Social work interns will be in the libraries at least two days a week providing one-on-one counseling to customers, conducting programs to serve the community, and training library staff on topics such as crisis management and positive engagement. The University of Maryland, Baltimore‘s Social Work Community Outreach Service (SWCOS) co-designed and manages the program for the SSW.

SSW Dean Richard P. Barth, PhD, MSW, said the school and the Enoch Pratt Free Library are committed to bringing services to people where they live and can best use them, so forming a partnership made a lot of sense.

“There’s no question that the library has many patrons who come and want to use the services there, but they don’t necessarily know how to use those services, or don’t have access to them,” Barth said. “The branch managers have recognized that for some time and working with the development team, as I understand it from Enoch Pratt, began to look for opportunities to expand the capacity that they have in libraries to serve some of our most in-need residents.”

“People turn to the Pratt Library because they trust the Pratt, because we’re anchors in our community,” Daniel said. “Before this program started, our librarians said that they were seeing more and more people coming into our buildings looking for social services. Our staff is wonderful, and they were always able to point people in the right direction, but many times our customers didn’t follow up because they didn’t want to go to another facility. We started looking for a way to bring the services into our library, a place of trust in our city.”

In 2017, the partnership between the SSW and the Enoch Pratt Free Library took shape, bringing eight social work graduate student interns into the four original branch locations. Twelve interns will serve in the expanded program.

“In just eight months, they were able to touch the lives of more than 600 library customers,” Daniel said of the 2017 social work interns. “The social work interns have truly ingrained themselves in the library community in each of the neighborhoods. They provided referrals and information about housing, general and mental health, access to transportation, food, jobs and job training, and city, state, and federal government assistance.”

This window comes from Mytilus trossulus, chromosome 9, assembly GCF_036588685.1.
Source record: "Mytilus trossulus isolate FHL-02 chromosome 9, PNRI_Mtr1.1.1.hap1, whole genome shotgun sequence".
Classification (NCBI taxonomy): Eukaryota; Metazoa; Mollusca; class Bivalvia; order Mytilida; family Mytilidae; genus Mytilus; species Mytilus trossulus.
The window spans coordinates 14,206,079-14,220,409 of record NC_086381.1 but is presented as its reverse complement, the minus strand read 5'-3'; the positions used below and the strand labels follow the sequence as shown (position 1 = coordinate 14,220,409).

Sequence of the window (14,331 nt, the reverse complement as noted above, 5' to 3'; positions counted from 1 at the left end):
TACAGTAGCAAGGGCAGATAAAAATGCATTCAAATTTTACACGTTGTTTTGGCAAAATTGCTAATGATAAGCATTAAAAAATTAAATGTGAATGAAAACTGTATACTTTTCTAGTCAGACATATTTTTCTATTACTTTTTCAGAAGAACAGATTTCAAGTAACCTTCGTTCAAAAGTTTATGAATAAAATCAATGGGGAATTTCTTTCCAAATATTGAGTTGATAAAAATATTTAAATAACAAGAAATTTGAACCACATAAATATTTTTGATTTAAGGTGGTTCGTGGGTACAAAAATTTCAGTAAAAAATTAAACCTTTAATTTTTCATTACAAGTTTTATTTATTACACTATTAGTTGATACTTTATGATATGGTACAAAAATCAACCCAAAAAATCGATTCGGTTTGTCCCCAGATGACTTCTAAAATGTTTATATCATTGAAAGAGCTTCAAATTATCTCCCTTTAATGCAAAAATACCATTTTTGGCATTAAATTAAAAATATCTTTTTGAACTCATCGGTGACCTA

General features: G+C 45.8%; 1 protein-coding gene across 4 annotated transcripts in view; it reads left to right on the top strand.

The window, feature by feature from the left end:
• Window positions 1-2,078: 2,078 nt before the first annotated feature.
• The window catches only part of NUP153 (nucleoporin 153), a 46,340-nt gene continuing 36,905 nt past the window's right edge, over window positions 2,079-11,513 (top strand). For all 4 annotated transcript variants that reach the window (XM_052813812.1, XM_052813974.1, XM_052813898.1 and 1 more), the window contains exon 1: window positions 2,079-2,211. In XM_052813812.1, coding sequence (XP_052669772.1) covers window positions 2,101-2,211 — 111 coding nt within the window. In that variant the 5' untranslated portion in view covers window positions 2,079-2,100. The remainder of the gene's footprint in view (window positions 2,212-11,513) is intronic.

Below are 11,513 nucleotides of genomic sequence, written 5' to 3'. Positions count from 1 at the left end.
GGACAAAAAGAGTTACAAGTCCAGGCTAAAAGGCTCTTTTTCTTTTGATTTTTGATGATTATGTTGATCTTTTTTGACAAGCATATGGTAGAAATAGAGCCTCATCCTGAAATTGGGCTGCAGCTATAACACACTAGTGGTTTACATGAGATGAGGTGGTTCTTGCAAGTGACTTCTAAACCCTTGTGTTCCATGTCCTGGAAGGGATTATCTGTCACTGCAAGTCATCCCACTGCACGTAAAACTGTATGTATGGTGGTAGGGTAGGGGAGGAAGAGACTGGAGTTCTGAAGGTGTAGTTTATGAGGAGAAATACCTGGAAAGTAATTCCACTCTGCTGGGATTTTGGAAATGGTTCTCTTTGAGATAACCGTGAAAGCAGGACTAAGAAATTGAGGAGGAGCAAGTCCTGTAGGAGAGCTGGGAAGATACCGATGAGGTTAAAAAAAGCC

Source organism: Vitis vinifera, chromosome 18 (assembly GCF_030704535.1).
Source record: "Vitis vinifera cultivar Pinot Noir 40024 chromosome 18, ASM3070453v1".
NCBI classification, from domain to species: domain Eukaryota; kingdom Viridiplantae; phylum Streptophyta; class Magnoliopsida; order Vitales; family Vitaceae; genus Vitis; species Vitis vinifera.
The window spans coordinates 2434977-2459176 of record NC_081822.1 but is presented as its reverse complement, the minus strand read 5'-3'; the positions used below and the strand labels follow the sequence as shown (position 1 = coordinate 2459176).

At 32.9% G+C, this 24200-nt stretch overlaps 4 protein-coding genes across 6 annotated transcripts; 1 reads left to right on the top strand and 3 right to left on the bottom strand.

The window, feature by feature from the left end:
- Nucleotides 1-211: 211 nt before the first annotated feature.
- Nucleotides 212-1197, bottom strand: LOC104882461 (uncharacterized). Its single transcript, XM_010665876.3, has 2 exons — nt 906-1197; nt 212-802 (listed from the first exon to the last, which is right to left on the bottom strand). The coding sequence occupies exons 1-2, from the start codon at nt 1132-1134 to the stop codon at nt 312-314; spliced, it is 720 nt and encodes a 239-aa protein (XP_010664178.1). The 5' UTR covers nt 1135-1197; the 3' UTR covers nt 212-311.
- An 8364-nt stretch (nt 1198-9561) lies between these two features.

Daniel credited Kimberly Street, MSW, LMSW, LPN, the SSW faculty clinical instructor who oversees the student social workers, for much of the program’s success. Street “has been seen bringing birthday presents to regular library customers, going to other library branches when they have a customer in need of help, and even walking a customer to a local bank to help them open their very first checking account,” Daniel said. “It’s service like this that has made the program so powerful.”

The Pratt library also has hired its first full-time social worker, Laurel Smith-Raut, LMSW ’04, a SWCOS alumna.

“The growth of this program truly shows what can happen when anchor institutions like the Pratt Library and the University of Maryland come together,” Daniel said. “The success stories we’ve heard have been life-changing, and I can’t wait to hear more as the second year moves forward.”

Barth said the partnership has turned out to be not only a great idea for Baltimore City but also could be a great idea for other schools of social work. To that end, Barth said he has shared the concept with the National Association of Deans and Directors of Schools of Social Work. “We’re sharing ideas and best practices, and eventually I think this is an idea that could be not only something in Baltimore but that would be available to citizens all around the country.”

Social science research suggests that institutions of social work coupled with libraries is a good fit for patrons, according to Wendy Shaia, EdD, MSW, clinical assistant professor and executive director of SWCOS.

“For many people, libraries serve as urban sanctuaries. Libraries are a free space where anybody can come,” Shaia said. “They contain a high degree of social and natural support systems. Libraries are safe and natural spaces to find answers to questions and to inquire about resources.”

Now with one full academic year completed for the program, Shaia said the possibilities are promising.

“We created a paradigm for how social work might play out in these urban sanctuaries, and it’s really exciting,” she said. “We believe that this pilot project will lead to an initial blueprint for how to engage social work professionals in a library system. We look forward to updating you over the next few years about our growth and evolution.”

Street said the program has been one of “responsible field training and cultivating social workers that are compassionate and competent. Thank you for allowing me to be part of that family.”

Another new aspect to the program this year will be the Circle of Security in the Pennsylvania Avenue branch, Street said. Circle of Security is an evidence-based early intervention program designed to enhance attachment and security between parents and children.

Kendra Owens, a library patron who frequents the Pennsylvania Avenue branch and has befriended Street since the Social Worker in the Library program began, also spoke at the event.

“She has attended every single support group meeting we have had,” Street said of Owens. “Kendra is one of so many amazing people that we’ve met.”

“Miss Kim [Street] is like a second mother to me,” Owens said. “And when she asked me to come to a group at the library, she got me to open up. Now I don’t stop talking.”

Funding for the Social Worker in the Library program is provided by a grant from the Institute of Museum and Library Services, as well as the PNC Foundation, the Bunting Family Foundation, the Greif Family Foundation, and other key donors.

– Mary T. Phelan


Mary T. PhelanCollaboration, For B'more, People, UMB NewsOctober 5, 20180 comments